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http://dx.doi.org/10.1037/pag0000568DOI Listing
November 2020

Working toward a purpose: Examining the cross-sectional and longitudinal effects of work characteristics on sense of purpose.

J Pers 2021 Apr 4;89(2):244-257. Epub 2020 Aug 4.

School of Labor and Employment Relations, University of Illinois, Urbana-Champaign, Champaign, IL, USA.

Objective: Employment appears to influence employees' sense of purpose, insofar as work roles can provide life direction and allow individuals to fulfill meaningful aims or have regular goal-related activity engagement. However, research is needed on which specific characteristics of the work predict employees' sense of purpose. The current study sought to quantitate the degree to which specific work characteristics, including skill variety, autonomy, coworker support, and supervisor support, were associated with initial levels and changes in purpose. Additionally, we examine positive and negative work-home spillover as moderators of these relationships.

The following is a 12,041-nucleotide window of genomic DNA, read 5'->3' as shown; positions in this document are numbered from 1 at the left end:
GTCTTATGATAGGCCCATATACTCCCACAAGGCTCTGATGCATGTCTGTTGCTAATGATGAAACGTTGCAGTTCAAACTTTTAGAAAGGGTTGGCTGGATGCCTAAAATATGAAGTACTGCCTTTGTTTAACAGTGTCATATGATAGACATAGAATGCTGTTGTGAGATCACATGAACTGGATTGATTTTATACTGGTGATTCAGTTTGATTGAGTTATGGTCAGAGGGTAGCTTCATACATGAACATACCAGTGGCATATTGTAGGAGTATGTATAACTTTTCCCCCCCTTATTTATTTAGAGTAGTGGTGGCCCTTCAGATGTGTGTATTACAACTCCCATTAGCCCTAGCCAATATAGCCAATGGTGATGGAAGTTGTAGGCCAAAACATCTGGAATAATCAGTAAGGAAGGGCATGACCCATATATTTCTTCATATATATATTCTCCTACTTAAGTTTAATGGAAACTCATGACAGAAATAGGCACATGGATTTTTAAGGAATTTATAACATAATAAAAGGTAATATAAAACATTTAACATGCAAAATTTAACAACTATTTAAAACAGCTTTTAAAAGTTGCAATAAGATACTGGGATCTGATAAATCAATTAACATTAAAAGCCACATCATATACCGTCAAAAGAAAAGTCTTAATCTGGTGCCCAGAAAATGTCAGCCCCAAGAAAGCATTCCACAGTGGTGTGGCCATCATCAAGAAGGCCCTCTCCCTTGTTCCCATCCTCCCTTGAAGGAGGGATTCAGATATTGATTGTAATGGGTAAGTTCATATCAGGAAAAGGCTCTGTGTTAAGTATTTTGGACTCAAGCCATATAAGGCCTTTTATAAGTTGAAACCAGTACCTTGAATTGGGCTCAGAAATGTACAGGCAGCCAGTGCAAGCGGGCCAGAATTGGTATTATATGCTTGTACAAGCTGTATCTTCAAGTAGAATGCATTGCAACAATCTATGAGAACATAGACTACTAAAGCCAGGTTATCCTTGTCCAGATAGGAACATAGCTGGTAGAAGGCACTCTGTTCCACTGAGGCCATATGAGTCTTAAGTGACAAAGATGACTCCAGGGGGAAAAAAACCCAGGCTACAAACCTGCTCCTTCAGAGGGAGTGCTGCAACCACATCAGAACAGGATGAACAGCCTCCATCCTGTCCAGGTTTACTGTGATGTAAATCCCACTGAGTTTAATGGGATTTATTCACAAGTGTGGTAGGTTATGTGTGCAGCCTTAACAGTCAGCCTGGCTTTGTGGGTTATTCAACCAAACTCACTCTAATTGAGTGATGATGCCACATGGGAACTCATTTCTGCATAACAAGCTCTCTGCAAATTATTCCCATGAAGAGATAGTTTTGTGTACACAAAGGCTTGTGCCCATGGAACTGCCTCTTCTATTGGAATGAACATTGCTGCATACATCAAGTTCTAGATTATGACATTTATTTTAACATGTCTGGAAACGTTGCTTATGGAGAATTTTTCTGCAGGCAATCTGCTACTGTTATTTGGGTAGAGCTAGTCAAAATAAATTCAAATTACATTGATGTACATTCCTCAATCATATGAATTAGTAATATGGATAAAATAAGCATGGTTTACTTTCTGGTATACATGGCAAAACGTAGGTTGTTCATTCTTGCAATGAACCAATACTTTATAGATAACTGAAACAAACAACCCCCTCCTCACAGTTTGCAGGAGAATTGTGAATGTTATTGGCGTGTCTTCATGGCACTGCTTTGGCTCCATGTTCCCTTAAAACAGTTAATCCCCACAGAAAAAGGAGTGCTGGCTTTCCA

Methods: We examined hypothesized relationships in a subsample (N = 4,963) of a nationally representative panel study which included between two and three assessments of work characteristics, spillover, and sense of purpose, each roughly 10 years apart.

Results: Using multilevel models to assess within-person associations and lagged effects, we found that greater skill variety and coworker support but not autonomy or supervisor support, were associated with higher levels of purpose. Moreover, increases in purpose were associated with higher initial levels of skill variety. These relationships were not moderated by spillover.